- Poor family functioning can have negative effects on children, including effects on brain development, which can affect learning, behaviour and health. Children may also experience depression, anxiety, cognitive and developmental delays, and poor academic performance (Atkinson 2013; Carpenter & Stacks 2009; Edleson 1999; Humphreys et al. 2008; Kitzmann et al. 2003; Sety 2011).
- Physical violence (not family-specific) negatively affects the life satisfaction of both women and men and reduces the life satisfaction of Indigenous Australian women more than Indigenous men (Jayasinghe et al. 2020).
- Experiencing family violence can affect a person’s education, employment, economic security and housing (AIHW 2018; Closing the Gap Clearinghouse 2016).
As acknowledged by several prime ministers, Indigenous Australian families and family structures were severely damaged by past government policies and the colonial legacy (Atkinson 2013; Closing the Gap Clearinghouse 2016; Haebich 2000), the consequences of which are still evident.
Some of the factors believed to contribute to the high rates of violence within Indigenous communities include marginalisation and dispossession, the loss of land and traditional culture, the breakdown of community kinship systems and Aboriginal law, entrenched poverty, racism, alcohol and drug abuse, the effects of institutionalisation and removal policies; and the ‘redundancy’ of the traditional Aboriginal male role and status, compensated for by an aggressive assertion of male rights over women and children (Blagg Harry 1999).
Our Watch is a non-Indigenous organisation that provides resources and tools to help Australian communities to address violence against women and children, including but not limited to Indigenous Australians. Changing the picture, published by Our Watch in 2018 recognised that preventing violence against Aboriginal and Torres Strait Islander women and their children is a national responsibility and outlined actions to address the drivers of violence experienced by Indigenous women. The report included analysis of the ongoing effects of colonisation both within and from outside Indigenous communities, the ways in which non-Indigenous Australians continue forms of racism and violence, and gender specific factors that intersect with the aforementioned factors in different ways to drive violence (Our Watch 2018a, 2018b).
- For Indigenous Australians ongoing effects of colonisation include: intergenerational and collective trauma; systemic oppression, disempowerment, and racism; destruction/disruption of traditional cultures, relationships and community norms about violence; personal experience of violence; and the condoning of violence within Indigenous communities.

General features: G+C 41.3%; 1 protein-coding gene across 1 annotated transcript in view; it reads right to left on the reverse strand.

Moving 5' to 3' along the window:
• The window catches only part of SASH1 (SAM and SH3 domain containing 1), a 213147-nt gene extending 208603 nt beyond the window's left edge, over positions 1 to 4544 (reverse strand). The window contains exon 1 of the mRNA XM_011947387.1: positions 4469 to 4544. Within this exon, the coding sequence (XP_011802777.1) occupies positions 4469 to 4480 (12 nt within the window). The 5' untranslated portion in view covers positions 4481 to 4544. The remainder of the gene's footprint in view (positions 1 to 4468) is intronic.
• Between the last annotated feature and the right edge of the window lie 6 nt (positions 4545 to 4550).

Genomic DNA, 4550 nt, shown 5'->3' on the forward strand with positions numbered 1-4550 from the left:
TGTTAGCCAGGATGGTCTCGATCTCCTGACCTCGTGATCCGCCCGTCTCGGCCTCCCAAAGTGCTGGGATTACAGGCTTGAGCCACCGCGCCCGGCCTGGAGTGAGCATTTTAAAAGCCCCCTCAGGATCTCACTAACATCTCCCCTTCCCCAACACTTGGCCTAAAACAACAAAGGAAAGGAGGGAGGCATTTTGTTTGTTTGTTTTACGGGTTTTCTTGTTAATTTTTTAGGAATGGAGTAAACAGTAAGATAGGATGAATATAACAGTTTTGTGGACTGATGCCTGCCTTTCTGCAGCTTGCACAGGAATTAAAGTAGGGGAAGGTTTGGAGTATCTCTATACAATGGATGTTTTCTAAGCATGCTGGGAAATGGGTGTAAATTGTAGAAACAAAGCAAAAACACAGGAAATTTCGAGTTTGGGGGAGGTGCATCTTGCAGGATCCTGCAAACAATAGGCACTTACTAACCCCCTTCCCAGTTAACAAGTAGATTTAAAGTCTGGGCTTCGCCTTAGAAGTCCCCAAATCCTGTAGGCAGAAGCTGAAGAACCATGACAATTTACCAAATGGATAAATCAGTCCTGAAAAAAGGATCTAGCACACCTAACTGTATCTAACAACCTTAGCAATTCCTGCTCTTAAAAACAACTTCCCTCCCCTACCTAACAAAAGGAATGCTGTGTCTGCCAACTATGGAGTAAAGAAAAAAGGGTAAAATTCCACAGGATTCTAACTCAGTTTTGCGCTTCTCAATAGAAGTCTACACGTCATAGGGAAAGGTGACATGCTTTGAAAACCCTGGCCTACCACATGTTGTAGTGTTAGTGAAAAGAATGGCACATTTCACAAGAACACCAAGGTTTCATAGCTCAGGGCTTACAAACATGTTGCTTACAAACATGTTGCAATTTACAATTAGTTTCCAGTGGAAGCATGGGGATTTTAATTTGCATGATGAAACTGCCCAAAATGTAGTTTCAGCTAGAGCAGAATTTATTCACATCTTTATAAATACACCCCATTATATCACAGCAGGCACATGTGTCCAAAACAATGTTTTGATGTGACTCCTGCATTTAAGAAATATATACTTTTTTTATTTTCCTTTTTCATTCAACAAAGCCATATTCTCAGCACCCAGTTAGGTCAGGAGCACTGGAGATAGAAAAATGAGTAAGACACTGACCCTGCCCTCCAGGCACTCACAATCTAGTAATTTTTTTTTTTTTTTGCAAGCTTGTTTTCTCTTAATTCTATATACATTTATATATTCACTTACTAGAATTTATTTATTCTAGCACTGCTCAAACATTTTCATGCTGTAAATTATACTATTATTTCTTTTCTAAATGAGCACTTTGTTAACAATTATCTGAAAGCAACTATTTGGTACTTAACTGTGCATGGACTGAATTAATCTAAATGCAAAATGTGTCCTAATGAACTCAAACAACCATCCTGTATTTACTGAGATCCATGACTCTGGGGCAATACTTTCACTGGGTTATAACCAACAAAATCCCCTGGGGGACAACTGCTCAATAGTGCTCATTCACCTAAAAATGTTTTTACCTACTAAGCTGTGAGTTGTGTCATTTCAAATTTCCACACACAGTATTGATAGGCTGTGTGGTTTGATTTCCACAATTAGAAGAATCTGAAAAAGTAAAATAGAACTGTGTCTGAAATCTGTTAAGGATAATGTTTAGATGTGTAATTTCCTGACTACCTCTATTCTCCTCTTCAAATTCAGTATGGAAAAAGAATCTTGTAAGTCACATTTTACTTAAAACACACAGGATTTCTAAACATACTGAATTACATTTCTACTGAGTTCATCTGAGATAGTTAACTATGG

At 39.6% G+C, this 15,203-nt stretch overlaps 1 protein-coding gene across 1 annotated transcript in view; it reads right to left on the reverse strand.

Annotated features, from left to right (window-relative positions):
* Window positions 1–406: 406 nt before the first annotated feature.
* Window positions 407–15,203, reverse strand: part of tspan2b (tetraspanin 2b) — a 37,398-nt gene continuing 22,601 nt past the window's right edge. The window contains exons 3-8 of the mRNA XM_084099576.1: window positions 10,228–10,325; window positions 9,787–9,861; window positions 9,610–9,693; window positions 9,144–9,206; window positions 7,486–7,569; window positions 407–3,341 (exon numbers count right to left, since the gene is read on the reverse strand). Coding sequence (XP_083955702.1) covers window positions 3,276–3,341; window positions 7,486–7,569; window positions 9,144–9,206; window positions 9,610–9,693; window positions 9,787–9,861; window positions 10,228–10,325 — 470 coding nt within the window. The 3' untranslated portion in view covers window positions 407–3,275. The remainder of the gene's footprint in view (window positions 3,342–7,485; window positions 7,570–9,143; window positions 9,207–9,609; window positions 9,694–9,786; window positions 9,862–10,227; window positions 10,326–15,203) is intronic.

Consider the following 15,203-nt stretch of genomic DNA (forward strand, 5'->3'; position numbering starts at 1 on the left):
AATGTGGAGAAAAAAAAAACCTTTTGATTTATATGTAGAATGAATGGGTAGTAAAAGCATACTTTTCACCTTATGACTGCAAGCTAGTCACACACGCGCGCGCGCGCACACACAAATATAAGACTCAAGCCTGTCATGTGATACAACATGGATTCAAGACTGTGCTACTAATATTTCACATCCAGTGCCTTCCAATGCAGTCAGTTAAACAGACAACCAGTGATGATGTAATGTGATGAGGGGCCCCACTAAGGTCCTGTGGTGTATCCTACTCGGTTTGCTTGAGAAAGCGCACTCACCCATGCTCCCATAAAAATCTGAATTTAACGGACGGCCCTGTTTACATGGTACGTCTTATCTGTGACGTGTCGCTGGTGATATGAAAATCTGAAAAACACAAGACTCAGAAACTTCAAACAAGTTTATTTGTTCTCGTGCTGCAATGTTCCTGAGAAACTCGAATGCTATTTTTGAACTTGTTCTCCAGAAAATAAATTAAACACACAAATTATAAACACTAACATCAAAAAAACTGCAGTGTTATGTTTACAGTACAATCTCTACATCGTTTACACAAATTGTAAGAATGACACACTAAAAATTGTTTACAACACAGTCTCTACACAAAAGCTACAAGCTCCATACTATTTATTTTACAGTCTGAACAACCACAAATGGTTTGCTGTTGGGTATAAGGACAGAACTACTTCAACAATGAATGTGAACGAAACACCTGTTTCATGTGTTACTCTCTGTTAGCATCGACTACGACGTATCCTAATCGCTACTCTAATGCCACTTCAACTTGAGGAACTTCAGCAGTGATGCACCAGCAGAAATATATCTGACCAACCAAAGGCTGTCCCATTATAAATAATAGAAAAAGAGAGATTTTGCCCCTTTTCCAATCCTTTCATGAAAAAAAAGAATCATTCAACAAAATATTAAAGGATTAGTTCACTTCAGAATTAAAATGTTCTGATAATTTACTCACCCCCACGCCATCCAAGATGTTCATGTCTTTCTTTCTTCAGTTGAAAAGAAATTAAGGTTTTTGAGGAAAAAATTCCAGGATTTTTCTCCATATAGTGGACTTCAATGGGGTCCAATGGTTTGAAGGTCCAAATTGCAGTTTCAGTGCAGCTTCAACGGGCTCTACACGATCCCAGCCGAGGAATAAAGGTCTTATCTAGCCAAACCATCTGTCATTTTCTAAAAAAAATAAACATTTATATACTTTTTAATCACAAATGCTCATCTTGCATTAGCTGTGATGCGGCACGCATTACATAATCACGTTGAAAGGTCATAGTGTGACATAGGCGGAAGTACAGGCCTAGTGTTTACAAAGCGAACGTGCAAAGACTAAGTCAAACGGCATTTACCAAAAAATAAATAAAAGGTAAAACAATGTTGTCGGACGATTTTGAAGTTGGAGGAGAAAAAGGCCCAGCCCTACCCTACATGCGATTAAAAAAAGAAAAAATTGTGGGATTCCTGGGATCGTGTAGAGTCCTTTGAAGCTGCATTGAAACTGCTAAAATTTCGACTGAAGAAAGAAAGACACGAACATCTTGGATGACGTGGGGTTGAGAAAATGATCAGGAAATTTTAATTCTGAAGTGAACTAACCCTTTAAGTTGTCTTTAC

- Non-Indigenous Australians perpetuate the effects of colonisation through: racialised structural inequalities of power; entrenched racism in social norms, attitudes and practices; racist violence; and condoning of, and insufficient accountability for, violence against Indigenous Australians.
- Gender-specific factors caused by socially entrenched gender inequality can intersect with the factors above to drive violence such as: the disruption to traditional culture; rigid male and female roles; imposed colonial patriarchy; and male decision-making power.
The evidence on what works in reducing violence among Indigenous Australians remains inconclusive. However, from the few evaluations of family violence and community patrol programs, some successful principles are clear.
Aspects of successful family violence programs include community involvement in service planning; family focused case management; engagement and relationship building (which takes time); consideration of cultural factors; integrated service delivery; planning for long-term sustainability; and having a holistic focus and flexible, trauma-aware and healing-informed approaches. The barriers to effective programs include the lack of integrated and coordinated service delivery practices; unrealistic expectations and timelines set by governments and the community; applying a simplistic approach to policy development to deal with entrenched issues; operating with a lack of cultural awareness; and unsustainable responses that rely solely on short-term government funding (Closing the Gap Clearinghouse 2016).
Family Violence Prevention Legal Services (FVPLS) funded by the Australian Government aims to improve access to justice for victims of violence and improve safety through delivering culturally safe legal assistance, counselling, court support, education and community-based prevention services to change attitudes and behaviours regarding family violence. An impact, quality and outcomes evaluation in 2019 of the FVPLS by Charles Darwin University concluded that considerable improvements to practice across broad areas of their work was required, including systemic change, enhanced data collection and monitoring frameworks (Charles Darwin University Northern Institute 2019). In response, the National Indigenous Australians Agency collaborated with FVPLS providers to co-design program logic and best practice approaches to trauma-informed and culturally safe service delivery models, building the capacity and capability of FVPLS providers. The 2020-2023 funding agreements were then amended to address the needs identified in the evaluation and co-design process. FVPLS services now have targets to support First Nations individuals and their families across Australia and these are often exceeded by the service provider. The improved service delivery to Indigenous women and children living with family violence, and the over 140 early intervention and prevention of violence activities in communities and for families, are responsive to local needs and are practical in application.